Once you’ve made the tough decision to list your home for sale, the hard work really begins.
Not only do you have to start looking for your next home, you’re going to have to make some tough decisions around your existing home: what to keep, what to trash, what to donate and what to give away.
This is especially true for older folks who are downsizing after a lifetime of accumulating treasured memories associated with the thing in their home sweet home. It’s hard!
Regardless of whether you’re a move-up buyer or a downsizer, however, the moment you decide to sell is the moment you have to start looking at your contents.
For the move-up buyers, it’s about primping your home to make the best possible impression on potential buyers when they visit. And yes, it can be a bit of a pain. Not just in decluttering your spaces, but in keeping them neat and clean until you’ve accepted an offer.
For downsizing families, it’s more emotional when there are so many memories and so many years of life wrapped up in those spaces. If you want to know more about how to deal with making those choices, feel free to reach out.
For those move-up buyers, it’s a matter of being disciplined for a short time, sometimes weeks or perhaps only days. I assure you, the effort is worth it.
The Professional Organizers in Canada (POC) note an un-organized home with too much memorabilia can hinder you from selling, or make your house less enticing to potential buyers. These translate into a lower selling price.
“A cluttered home can give the illusion of less space and a cluttered lifestyle. When someone is looking to purchase a home, they try to envision themselves living there. That’s difficult to do when there are photos or miscellaneous personal items everywhere,” says Marie Potter, Director of Marketing for POC. “You need to think of your house as an asset when you’re getting ready to sell and objectively remove clutter that can devalue your home.”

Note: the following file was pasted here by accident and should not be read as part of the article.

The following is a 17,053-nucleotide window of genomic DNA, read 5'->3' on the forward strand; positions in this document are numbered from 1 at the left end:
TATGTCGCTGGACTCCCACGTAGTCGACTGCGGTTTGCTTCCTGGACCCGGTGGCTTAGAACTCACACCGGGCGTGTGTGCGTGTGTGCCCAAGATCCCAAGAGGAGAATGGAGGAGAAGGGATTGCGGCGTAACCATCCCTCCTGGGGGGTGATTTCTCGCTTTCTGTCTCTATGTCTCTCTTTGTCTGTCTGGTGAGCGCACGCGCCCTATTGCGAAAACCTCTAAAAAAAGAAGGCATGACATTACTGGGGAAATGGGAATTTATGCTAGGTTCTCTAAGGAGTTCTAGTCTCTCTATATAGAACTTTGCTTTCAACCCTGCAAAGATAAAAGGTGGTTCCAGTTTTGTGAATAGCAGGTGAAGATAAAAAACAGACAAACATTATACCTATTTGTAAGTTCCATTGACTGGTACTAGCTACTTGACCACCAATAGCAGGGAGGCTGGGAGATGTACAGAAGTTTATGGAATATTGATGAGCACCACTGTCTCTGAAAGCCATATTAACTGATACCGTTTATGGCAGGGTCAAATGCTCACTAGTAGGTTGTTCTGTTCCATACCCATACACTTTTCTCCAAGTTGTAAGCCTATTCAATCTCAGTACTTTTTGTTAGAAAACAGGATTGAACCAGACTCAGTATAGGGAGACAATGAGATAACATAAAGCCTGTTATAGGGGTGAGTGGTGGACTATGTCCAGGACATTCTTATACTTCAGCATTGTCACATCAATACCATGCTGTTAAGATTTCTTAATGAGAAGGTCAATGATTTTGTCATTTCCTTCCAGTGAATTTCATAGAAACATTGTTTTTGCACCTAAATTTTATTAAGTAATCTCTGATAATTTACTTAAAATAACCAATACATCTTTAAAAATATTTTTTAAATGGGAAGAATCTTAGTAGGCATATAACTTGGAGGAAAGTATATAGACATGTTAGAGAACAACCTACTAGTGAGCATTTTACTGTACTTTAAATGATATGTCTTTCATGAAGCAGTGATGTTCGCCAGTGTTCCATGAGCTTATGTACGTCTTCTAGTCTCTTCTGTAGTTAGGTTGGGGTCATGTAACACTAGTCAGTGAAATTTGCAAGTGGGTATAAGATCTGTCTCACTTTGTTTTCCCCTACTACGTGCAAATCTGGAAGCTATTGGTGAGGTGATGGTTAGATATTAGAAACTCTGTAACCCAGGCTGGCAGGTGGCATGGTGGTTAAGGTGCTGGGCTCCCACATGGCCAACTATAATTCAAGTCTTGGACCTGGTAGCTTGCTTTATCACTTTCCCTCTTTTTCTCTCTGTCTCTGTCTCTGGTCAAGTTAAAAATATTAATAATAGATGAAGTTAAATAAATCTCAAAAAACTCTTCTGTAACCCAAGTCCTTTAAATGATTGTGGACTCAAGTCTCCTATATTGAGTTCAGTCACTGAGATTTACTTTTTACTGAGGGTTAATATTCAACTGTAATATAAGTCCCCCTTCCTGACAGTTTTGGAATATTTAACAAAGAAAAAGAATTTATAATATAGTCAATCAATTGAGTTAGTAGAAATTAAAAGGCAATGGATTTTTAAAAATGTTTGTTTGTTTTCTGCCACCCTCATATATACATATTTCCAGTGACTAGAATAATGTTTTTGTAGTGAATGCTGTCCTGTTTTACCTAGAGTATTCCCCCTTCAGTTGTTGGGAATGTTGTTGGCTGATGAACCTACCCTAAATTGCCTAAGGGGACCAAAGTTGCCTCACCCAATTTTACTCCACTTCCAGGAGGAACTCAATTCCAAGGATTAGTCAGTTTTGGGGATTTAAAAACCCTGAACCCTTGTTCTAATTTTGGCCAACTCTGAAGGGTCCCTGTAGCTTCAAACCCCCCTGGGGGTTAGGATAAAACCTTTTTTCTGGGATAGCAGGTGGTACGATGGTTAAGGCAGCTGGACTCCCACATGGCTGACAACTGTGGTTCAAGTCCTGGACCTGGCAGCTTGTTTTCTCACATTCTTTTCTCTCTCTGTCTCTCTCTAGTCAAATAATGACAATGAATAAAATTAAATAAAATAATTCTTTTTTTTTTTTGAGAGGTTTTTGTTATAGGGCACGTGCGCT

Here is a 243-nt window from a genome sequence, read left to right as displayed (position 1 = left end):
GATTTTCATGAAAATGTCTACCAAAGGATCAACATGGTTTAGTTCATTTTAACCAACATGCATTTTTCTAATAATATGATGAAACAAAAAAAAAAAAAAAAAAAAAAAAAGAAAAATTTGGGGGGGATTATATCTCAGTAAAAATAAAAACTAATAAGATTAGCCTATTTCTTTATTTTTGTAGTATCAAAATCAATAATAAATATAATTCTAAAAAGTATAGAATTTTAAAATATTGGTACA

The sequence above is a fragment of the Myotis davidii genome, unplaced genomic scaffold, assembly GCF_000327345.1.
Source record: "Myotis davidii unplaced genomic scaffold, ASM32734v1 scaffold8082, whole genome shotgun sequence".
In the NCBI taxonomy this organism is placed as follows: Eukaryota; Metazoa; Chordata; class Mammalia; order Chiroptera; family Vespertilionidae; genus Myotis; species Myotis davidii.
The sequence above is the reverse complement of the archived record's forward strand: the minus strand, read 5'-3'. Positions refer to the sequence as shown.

They’ve suggested Five Top Strategies for the average homeowner based on their professional approach to getting organized for a sale. You could hire one of their members, or you could do it yourself following these tips:
5: Organize room by room:
Organizing room-by-room will help make getting your home ready to sell more manageable. Start with the rooms that often host the most clutter such as the spare bedroom, office or storage room.
Remember that you’re selling an asset, not a home. Remove any personal memorabilia such as photos, trinkets or kid’s toys. This will help prospective buyers envision themselves living there and stop them from feeling like they’re intruding in your space when they look around.
3. Look at horizontal surfaces and reduce the clutter:
Buyers need to see that there’s plenty of storage space available. Remove most of what sits on counter, table and dresser tops, mantles, tops of fridges, cupboard units, and large pieces of furniture like bookcases and entertainment units. Leave only a few coordinated, decorative items on a mantle or end table. Also, look objectively at all closets and cupboards. If they look cluttered and crowded, review the contents and pack away excess items you want to keep until after the house is sold.
2. Create space:
Purge and pack up anything you don’t want, don’t need or aren’t using. Consider getting rid of niche decor items as different people have different tastes, and this may turn the buyer off of the home. Pack these items away until after the house is sold.
1. Walk through your home with the eye of a buyer:
Look for the first things that catch your eye, what the eye is drawn to and any possible distractions objectively. Focus on fixing these distractions as this can work towards the seller’s advantage.
Want to know more about decluttering? Feel free to contact me for personalized tips.
For assistance in organizing your home or to find a Professional Organizer in your area, visit the POC website at www.organizersincanada.com